Digital 3D Products
Deliver a 3D image with an existing digital cinema server. Our Dolby 3D glasses feature high quality lenses that deliver sharp 3D images.
Dolby Atmos Processor
An object-oriented platform enabling precision and flexibility in sound placement for the most natural and realistic experience in a cinema environment.
Broadcast Products
Used to encode, transmit, and decode multiple channels of high quality audio for DTV and HDTV distribution, and to measure the loudness of broadcast audio content.

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Services
We offer a broad array of services to support theatrical and television production for cinema exhibition, broadcast, and home entertainment. The nature of these support services include current and next generation formats for Digital Cinema, Mastering and Distribution services. Our engineers assist in the integration and support of our technologies and products to create and reproduce both audio and imaging content. The specific areas in which their assistance is provided can involve equipment calibration, mixing room alignment, equalization, as well as color and light image calibration. To ensure optimal quality, our engineers also provide equipment training, system and venue design consultation, as well as on-site technical expertise to cinema operators, film festivals, movie premieres, and trade shows throughout the world. These support services include movie premieres and special events at the iconic Dolby Theatre® in Hollywood, California. We maintain a global presence in key creative markets and offer state of the art screening room facilities with Dolby Atmos, Dolby 3D, and high quality image projection for rental.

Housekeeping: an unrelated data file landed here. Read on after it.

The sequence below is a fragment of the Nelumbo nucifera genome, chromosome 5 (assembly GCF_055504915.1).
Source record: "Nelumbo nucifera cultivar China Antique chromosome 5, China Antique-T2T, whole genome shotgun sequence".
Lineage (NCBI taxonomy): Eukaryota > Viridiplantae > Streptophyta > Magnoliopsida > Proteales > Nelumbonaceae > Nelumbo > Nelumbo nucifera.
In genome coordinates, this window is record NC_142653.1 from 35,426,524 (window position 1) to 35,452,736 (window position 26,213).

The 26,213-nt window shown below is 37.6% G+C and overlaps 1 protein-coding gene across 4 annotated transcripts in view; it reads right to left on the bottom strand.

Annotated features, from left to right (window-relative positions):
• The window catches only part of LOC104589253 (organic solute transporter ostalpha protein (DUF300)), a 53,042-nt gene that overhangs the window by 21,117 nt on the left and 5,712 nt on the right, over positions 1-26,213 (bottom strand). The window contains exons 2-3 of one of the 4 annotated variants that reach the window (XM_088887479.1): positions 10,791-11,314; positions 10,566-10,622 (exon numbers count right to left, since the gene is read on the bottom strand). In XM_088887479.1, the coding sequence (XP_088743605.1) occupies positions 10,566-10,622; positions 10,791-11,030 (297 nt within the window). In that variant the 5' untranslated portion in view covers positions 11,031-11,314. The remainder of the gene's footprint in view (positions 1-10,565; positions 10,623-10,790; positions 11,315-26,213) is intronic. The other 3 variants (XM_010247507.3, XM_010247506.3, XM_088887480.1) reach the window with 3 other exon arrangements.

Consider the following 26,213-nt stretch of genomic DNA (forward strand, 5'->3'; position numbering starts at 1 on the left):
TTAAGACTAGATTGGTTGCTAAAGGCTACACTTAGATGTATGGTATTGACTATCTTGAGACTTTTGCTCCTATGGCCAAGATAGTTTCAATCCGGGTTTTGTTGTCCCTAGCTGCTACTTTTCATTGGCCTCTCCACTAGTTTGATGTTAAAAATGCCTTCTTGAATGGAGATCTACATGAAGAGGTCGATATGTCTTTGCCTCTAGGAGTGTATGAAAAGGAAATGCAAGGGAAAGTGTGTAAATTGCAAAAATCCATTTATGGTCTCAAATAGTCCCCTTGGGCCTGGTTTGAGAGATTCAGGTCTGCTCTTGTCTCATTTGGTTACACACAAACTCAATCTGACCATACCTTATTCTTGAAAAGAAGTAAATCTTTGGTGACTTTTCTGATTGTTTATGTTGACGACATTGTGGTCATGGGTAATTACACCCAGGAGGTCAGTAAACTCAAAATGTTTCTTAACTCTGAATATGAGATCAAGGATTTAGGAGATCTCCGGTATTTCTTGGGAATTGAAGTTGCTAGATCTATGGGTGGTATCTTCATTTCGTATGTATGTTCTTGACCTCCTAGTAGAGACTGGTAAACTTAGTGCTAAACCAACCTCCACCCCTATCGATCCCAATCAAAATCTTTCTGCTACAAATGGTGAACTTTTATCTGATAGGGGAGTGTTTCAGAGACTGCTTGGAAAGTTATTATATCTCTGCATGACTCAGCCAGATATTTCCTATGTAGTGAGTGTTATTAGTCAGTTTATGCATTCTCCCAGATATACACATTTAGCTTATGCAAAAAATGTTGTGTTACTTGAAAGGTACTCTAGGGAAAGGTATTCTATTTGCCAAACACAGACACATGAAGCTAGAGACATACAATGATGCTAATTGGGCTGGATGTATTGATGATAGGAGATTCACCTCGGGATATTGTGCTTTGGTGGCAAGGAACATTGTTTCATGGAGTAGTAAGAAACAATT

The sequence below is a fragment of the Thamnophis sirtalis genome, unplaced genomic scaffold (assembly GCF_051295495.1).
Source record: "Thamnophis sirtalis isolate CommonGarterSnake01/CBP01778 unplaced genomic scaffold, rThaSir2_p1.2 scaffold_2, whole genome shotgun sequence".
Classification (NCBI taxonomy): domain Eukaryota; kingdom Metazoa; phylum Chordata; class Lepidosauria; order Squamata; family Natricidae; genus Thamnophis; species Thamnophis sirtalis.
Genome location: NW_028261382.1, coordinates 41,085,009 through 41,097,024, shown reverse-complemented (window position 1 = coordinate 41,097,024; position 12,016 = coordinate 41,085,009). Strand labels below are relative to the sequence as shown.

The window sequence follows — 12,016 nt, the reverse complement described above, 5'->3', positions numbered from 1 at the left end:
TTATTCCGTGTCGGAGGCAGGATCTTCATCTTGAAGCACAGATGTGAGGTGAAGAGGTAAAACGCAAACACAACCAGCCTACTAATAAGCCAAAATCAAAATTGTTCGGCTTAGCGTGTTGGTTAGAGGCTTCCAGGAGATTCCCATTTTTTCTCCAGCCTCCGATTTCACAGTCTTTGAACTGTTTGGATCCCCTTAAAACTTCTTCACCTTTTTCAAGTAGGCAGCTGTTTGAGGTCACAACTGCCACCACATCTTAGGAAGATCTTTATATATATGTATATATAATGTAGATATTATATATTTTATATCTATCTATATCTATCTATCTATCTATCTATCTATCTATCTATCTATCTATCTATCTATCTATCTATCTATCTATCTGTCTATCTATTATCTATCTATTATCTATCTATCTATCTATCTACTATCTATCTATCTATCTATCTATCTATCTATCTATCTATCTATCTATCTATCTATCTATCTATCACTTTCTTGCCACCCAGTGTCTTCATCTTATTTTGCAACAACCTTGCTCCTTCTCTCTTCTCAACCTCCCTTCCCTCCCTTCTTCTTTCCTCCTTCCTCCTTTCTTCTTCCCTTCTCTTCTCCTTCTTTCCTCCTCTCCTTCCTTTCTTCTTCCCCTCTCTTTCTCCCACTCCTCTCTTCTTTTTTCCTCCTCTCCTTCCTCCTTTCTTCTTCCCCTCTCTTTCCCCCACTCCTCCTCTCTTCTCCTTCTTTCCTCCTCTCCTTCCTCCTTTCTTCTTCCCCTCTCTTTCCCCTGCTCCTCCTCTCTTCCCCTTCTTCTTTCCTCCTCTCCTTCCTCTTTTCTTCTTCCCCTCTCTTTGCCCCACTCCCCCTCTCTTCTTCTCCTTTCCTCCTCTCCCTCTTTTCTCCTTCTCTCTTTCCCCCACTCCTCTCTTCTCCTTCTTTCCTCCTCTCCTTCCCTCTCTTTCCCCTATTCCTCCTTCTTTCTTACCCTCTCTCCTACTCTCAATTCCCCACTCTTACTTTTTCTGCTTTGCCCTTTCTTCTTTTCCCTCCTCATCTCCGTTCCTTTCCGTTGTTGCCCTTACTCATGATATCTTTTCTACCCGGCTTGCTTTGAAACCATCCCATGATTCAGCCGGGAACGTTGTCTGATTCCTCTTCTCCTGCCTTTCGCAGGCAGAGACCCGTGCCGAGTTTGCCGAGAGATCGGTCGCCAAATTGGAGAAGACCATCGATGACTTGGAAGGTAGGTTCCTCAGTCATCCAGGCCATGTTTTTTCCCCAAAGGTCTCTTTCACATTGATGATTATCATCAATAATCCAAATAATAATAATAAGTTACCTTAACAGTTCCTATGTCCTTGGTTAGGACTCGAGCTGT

INTELLECTUAL PROPERTY
We have a substantial base of intellectual property assets, including patents, trademarks, copyrights, and trade secrets developed based on our technical expertise.
As of September 26, 2014, we had approximately 4,300 issued patents in addition to approximately 2,900 pending patent applications in more than 70 jurisdictions throughout the world. Our currently issued patents expire at various times through April 2039.
Some of our patents relating to Dolby Digital technologies, from which we derive a significant, but declining portion of our licensing revenue, have expired and others will expire over the next several years. The primary products where Dolby Digital is widely used include DVD players (but not Blu-ray players), TVs, and set top boxes. We have transitioned a number of our Dolby Digital licensees to Dolby Digital Plus technologies, an extension of our Dolby Digital technologies, whose patents generally expire later than the Dolby Digital patents. We are continuing to make progress in transitioning other Dolby Digital licensees to Dolby Digital Plus, the technology from which we derive the majority of our licensing revenue.